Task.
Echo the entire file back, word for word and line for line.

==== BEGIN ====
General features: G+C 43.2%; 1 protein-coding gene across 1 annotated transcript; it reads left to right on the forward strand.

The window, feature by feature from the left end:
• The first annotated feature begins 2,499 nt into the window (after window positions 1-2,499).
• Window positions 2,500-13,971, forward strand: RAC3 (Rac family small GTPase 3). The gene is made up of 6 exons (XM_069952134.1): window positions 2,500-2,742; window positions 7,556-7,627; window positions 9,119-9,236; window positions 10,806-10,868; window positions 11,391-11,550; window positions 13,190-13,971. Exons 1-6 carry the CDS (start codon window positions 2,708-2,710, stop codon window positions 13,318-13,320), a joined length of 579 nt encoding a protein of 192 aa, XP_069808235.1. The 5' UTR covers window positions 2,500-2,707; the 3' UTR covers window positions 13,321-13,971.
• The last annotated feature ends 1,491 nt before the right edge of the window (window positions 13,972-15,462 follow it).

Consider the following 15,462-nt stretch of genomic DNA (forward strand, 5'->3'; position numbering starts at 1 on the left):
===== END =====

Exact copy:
General features: G+C 43.2%; 1 protein-coding gene across 1 annotated transcript; it reads left to right on the forward strand.

The window, feature by feature from the left end:
• The first annotated feature begins 2,499 nt into the window (after window positions 1-2,499).
• Window positions 2,500-13,971, forward strand: RAC3 (Rac family small GTPase 3). The gene is made up of 6 exons (XM_069952134.1): window positions 2,500-2,742; window positions 7,556-7,627; window positions 9,119-9,236; window positions 10,806-10,868; window positions 11,391-11,550; window positions 13,190-13,971. Exons 1-6 carry the CDS (start codon window positions 2,708-2,710, stop codon window positions 13,318-13,320), a joined length of 579 nt encoding a protein of 192 aa, XP_069808235.1. The 5' UTR covers window positions 2,500-2,707; the 3' UTR covers window positions 13,321-13,971.
• The last annotated feature ends 1,491 nt before the right edge of the window (window positions 13,972-15,462 follow it).

Consider the following 15,462-nt stretch of genomic DNA (forward strand, 5'->3'; position numbering starts at 1 on the left):